Jellyfish buzzing with real vibrancy

Debbie Lavery at her freshly renovated Jellyfish Cafe at Mapua Wharf.
BRADEN FASTIER

Debbie Lavery at her freshly renovated Jellyfish Cafe at Mapua Wharf.

Sitting on the new deck at Jellyfish Restaurant with views across the wharf and down the estuary to the open sea, is arguably the best waterside aspect in the region.

The Tasman District Council recently repaired the heritage wharf-side building that is home to Jellyfish. The old rotten timber wharf was re-strengthened and the building was fully rewired and replumbed.

​The result is a restaurant that, on first glance, doesn't look a lot different in shape and size, but the remodelled deck and interior work carried out by owners Debbie and Simon Lavery has transformed the space into a very inviting dining venue.

Debbie Lavery at Jellyfish Cafe at Mapua Wharf. The cafe has re-opened after major renovations over winter.
BRADEN FASTIER

Debbie Lavery at Jellyfish Cafe at Mapua Wharf. The cafe has re-opened after major renovations over winter.

I sat down with Debbie last week to find out how the revamp went.

"Other than running two weeks over time it actually went really well," Debbie said. "TDC and all of the contractors were fantastic and the time over-run was caused by finding unexpected things when they started pulling the place apart."

The Laverys purchased Jellyfish in May 2016 and at the time were told some maintenance was needed. But when TDC did a proper inspection they realised there were more significant issues that needed to be addressed, as you would expect in an old waterfront building that had once been home to a crab storage and sorting facility sitting in the tidal zone.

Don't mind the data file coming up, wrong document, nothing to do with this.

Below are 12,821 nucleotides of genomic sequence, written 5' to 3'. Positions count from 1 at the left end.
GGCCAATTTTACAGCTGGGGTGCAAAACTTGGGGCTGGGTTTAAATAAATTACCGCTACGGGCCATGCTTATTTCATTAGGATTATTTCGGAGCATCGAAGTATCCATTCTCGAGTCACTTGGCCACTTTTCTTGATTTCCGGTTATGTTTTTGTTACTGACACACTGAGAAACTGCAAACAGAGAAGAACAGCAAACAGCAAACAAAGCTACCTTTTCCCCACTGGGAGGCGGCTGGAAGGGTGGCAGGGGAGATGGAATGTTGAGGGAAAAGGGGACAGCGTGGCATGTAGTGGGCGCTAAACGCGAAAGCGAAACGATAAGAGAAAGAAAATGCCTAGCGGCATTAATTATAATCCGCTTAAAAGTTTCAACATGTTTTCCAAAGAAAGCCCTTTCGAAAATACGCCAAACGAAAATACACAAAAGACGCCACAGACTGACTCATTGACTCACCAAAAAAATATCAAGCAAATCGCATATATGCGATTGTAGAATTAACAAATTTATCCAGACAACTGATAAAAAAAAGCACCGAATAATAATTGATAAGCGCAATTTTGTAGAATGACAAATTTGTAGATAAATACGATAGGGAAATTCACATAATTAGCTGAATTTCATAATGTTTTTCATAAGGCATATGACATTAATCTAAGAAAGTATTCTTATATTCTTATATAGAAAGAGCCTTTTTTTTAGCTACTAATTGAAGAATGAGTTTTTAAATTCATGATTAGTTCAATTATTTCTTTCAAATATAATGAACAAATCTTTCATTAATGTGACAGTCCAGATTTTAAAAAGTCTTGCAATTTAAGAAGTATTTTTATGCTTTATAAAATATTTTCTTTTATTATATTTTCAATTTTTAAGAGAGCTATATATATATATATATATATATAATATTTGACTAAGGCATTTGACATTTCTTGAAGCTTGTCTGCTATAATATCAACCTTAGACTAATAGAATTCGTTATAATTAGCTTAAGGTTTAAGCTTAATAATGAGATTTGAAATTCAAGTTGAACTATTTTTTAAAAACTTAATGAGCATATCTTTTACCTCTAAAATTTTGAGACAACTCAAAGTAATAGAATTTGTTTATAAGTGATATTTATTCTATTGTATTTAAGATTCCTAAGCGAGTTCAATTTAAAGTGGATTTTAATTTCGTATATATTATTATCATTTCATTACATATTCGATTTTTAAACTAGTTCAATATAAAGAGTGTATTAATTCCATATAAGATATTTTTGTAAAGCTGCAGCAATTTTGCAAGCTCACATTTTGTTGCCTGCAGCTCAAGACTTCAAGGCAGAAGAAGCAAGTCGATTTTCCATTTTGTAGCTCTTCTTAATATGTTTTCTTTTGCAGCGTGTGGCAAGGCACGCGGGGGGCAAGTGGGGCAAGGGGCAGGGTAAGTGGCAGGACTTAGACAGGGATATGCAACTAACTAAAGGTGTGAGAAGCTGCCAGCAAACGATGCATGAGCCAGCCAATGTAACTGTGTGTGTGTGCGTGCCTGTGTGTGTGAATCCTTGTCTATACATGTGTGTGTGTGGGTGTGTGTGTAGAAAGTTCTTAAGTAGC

"The wharf dates back to about 1910 and the building sometime between then and 1930, so piles needed repairing, windows were leaking and other things that happen in old buildings needed to be dealt with.

"So the decision was made to close during winter and do the maintenance that would ensure we can be here for many more years."

Debbie says it has all been worth it, even if it wasn't what they expected in their first 12 months of owning the business. 

"Not only did we have to close, but we also had the significant cost of doing a full internal refit not long after buying the business, as well as the challenge of retaining our staff over that period. I guess it was never going to be easy."

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That refit included replacing the entire kitchen, new refrigeration, new laundry, new toilets and new carpet/lino through the entire space.

"We didn't want it to change too much, so while the inside looks similar it has had a full refurbishment," Debbie said.

"We are really conscious that we are part of a local community and we need to respect the fact we are in a heritage building by the sea; we didn't want to lose that real connection with the sea by turning it into a glass and aluminium edifice.

"Jellyfish is a place for locals, probably more than a tourist destination, so keeping it warm and comfortable was really important."

White painted ceilings and beams have given the interior an open feel, the carpet is made from recycled fishing nets in the Philippines. It is another link to the sea, and the idea is to enhance the connection between the sea and the interior.

"From the time we first heard about this carpet, even though it is one of the most expensive on the market, it was the only one we considered, it enhanced the story of who we are and where we are, and that is really important to us because this is such a special place to have a business."

As you would expect the carpet is commercial grade, but it also has the highest acoustic rating of any carpet they looked at. 

"Because of the hard, wooden surfaces having a carpet with high acoustic values was a real bonus," Debbie said. "The restaurant is much quieter to work in than it was before and we have noticed people have much quieter conversations.